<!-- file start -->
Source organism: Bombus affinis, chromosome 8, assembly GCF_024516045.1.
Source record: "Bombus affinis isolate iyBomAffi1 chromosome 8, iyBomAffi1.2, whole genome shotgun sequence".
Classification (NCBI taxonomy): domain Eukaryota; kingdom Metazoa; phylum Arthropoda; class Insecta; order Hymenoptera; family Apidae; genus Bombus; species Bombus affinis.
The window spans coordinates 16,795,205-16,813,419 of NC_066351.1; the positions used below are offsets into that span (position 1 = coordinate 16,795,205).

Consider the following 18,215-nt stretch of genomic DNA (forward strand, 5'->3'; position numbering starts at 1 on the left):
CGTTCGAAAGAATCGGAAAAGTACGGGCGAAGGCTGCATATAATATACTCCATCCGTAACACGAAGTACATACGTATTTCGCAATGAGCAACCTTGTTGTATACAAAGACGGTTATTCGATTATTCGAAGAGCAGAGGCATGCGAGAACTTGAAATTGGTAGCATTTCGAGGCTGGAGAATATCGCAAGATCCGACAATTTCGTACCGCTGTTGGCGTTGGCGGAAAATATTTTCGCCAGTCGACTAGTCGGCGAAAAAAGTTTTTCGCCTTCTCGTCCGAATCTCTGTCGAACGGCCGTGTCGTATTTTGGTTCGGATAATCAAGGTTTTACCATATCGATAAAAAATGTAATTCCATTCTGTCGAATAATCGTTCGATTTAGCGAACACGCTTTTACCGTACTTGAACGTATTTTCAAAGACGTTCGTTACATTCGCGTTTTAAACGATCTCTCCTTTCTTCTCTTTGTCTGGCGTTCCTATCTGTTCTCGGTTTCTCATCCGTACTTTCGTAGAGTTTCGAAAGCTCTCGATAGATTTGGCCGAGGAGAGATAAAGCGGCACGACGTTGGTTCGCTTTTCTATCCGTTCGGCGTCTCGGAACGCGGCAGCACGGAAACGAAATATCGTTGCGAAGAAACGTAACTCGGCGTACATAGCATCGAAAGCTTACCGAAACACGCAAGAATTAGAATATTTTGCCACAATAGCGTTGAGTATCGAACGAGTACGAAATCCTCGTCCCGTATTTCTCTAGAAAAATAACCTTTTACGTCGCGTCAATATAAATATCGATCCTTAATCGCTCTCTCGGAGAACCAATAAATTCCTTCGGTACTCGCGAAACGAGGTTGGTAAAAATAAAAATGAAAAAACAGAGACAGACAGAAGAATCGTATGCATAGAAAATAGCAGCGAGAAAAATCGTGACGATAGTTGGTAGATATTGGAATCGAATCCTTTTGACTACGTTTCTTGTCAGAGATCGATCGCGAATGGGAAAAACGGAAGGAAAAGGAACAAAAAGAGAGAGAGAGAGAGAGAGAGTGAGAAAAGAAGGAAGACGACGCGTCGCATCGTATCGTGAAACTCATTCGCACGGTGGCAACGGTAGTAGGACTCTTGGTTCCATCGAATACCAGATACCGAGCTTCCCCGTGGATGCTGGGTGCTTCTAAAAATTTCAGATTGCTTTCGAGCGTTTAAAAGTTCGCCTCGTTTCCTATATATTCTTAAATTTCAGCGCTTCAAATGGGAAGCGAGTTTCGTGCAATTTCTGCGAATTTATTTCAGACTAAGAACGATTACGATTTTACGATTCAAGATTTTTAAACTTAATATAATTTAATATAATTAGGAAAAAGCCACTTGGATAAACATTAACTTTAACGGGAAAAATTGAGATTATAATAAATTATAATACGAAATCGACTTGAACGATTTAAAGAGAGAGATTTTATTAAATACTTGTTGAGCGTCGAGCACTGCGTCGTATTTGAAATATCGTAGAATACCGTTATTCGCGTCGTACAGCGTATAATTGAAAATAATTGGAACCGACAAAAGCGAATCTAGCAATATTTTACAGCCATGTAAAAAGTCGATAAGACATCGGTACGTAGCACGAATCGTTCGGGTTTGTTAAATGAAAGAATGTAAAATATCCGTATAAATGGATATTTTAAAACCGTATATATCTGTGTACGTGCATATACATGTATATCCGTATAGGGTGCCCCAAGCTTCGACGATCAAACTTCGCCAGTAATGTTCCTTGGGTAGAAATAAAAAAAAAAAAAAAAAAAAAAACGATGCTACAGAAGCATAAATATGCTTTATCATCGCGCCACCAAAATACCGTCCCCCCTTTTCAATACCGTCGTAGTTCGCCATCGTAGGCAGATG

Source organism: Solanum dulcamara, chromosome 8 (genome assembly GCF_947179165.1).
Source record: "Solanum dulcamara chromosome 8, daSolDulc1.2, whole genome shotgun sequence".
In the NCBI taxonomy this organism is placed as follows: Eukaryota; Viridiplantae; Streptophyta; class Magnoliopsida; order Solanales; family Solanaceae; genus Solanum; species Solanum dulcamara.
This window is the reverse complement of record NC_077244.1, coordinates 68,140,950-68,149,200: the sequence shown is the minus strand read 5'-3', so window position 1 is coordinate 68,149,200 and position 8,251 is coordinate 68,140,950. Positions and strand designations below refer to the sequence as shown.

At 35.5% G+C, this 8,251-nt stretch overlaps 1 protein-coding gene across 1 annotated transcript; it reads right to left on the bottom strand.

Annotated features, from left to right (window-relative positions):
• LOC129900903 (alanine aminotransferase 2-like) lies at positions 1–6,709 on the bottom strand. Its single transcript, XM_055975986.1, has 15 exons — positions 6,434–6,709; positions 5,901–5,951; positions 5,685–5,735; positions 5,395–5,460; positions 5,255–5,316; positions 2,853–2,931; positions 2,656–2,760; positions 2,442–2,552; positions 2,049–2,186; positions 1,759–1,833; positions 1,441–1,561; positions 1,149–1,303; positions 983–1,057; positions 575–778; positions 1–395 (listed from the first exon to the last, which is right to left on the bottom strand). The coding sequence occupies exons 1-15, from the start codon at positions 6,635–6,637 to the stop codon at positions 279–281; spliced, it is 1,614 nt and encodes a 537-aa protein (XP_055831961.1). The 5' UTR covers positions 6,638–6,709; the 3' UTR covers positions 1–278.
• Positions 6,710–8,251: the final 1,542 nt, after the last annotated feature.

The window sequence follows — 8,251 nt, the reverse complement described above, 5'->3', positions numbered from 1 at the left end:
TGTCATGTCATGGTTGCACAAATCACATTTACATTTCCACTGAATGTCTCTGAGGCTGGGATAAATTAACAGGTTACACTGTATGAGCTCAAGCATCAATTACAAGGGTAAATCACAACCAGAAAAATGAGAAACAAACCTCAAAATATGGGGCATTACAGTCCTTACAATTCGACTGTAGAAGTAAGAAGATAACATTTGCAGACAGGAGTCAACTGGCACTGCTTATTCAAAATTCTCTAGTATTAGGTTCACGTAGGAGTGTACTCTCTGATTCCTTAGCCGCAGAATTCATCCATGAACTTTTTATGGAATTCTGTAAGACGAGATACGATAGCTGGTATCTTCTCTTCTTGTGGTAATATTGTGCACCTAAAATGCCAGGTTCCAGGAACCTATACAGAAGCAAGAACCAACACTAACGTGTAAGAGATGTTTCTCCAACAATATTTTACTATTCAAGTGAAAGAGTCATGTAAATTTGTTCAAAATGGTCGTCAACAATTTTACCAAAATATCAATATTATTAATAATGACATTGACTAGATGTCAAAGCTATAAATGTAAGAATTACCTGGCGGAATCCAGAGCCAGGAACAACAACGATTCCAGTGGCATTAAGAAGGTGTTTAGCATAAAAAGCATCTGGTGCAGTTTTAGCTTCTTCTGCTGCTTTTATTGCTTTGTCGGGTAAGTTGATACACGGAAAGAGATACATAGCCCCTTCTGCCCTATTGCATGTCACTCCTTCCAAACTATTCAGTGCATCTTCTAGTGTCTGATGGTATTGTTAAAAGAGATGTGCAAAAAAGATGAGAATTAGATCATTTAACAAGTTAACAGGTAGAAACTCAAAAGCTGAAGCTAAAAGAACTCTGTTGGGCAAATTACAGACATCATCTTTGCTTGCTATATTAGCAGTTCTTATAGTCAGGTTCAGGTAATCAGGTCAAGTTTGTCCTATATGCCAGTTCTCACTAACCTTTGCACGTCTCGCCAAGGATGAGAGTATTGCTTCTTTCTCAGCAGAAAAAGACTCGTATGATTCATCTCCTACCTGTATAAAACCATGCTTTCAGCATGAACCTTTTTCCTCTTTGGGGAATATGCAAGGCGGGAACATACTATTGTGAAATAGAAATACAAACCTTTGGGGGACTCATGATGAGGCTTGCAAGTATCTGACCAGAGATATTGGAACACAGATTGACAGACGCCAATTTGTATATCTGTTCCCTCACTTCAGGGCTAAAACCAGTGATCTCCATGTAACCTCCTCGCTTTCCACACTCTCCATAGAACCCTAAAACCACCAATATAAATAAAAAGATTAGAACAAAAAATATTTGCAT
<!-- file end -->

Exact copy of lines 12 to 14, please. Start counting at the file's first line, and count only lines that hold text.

Annotated features, from left to right (window-relative positions):
• LOC129900903 (alanine aminotransferase 2-like) lies at positions 1–6,709 on the bottom strand. Its single transcript, XM_055975986.1, has 15 exons — positions 6,434–6,709; positions 5,901–5,951; positions 5,685–5,735; positions 5,395–5,460; positions 5,255–5,316; positions 2,853–2,931; positions 2,656–2,760; positions 2,442–2,552; positions 2,049–2,186; positions 1,759–1,833; positions 1,441–1,561; positions 1,149–1,303; positions 983–1,057; positions 575–778; positions 1–395 (listed from the first exon to the last, which is right to left on the bottom strand). The coding sequence occupies exons 1-15, from the start codon at positions 6,635–6,637 to the stop codon at positions 279–281; spliced, it is 1,614 nt and encodes a 537-aa protein (XP_055831961.1). The 5' UTR covers positions 6,638–6,709; the 3' UTR covers positions 1–278.
• Positions 6,710–8,251: the final 1,542 nt, after the last annotated feature.